I’ve been doing a very low carb ketogenic diet the past few weeks and revisiting some of the nutritional theory that floats round the internet under the name of diet advice. For quite some time I have used dietary software and a food level to track and log my diet once I diet, therefore I have a very good notion of what I’m eating.
But recently I’ve gotten curious about the impact of macronutrient balance: how much of a difference it creates when we change the proportions of protein, carbohydrate, and unwanted fat that total to confirmed caloric intake up. We also know–though many supposedly trained nutritionists do after three weeks on a ketogenic diet not–that, the brain’s requirements for glucose drop significantly–to about 40 grams a day–as it ramps up to run on ketones instead.
Our body also needs dietary protein to correct our muscles. There are formulas we can use to compute how much extra protein we need for this reason. If we consume enough protein, our anatomies won’t cannibalize muscle even as we diet. So getting adequate protein is essential to healthy dieting.
But there are limitations to how much protein we ought to eat: too much protein can not only stall weight reduction but will produce the unpleasant “diet breathing” that many dieters erroneously feature to ketones. In addition, excess protein can change into glucose and raise blood sugar. So, our goal when dieting should be to eat only as many proteins as we absolutely need. Once we understand how much protein and carbohydrate we will be eating, the next question we have to ask is just how many calories you want to eat.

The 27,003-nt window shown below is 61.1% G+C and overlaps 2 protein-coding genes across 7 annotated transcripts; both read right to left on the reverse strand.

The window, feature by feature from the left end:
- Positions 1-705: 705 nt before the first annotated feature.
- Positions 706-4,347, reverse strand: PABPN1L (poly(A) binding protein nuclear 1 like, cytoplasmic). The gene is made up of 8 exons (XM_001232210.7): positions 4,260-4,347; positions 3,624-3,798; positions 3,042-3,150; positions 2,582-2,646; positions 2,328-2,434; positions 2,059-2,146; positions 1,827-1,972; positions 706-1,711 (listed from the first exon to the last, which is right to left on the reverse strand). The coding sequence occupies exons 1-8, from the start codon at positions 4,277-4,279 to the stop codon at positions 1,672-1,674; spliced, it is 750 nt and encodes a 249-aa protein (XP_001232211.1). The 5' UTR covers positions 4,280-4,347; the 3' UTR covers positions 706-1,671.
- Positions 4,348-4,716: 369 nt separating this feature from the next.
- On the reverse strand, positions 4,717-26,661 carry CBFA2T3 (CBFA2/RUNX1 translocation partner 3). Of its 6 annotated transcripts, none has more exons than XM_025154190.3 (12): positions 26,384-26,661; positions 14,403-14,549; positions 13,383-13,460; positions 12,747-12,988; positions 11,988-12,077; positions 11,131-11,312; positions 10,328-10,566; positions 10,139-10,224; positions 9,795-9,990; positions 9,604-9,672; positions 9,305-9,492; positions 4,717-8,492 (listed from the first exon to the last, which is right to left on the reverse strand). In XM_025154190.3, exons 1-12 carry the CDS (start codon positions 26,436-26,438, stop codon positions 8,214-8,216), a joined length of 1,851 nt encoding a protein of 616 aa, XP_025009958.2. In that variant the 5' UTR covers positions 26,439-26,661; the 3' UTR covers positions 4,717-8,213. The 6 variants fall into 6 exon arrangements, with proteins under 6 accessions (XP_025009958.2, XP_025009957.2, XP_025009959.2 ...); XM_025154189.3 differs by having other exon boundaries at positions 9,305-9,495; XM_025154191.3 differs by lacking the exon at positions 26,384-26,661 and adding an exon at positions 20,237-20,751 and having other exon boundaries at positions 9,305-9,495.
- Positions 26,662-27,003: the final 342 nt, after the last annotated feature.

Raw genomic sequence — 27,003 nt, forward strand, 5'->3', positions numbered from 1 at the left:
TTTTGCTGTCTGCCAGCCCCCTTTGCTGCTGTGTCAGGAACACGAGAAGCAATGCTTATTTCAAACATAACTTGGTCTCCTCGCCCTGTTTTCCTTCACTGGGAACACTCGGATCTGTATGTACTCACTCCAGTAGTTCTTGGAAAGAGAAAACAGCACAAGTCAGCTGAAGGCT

- Increased risk for damage in those wanting to exercise
- 94 ÷ 2 = 47
- ACV controls blood sugar levels
- Make Sure You’re Properly Tracking Your Calories
- Zarotis, G. (1999). Goal Fitness-Club: Motivation in Fitness-Sport. Meyer & Meyer, Aachen
The traditional diet advice is to estimate your resting metabolic rate (BMR) –the amount of energy you use just inhaling and exhaling, digesting, and pressing blood around the body, and increase this the amount of calories burnt by activity. Many formulas exist to calculate the BMR, though they work best for large populations, not individuals.
I reviewed the study that tested these formulas against actual measured BMRs, and it appears like the formulas that do the best job at estimating BMR in real people are the Mifflin-St Jeor formulas. It turns out that the Harris-Benedict equations that many web sites use in their calculators were developed in the early 1900s and were by 18% when examined in the laboratory.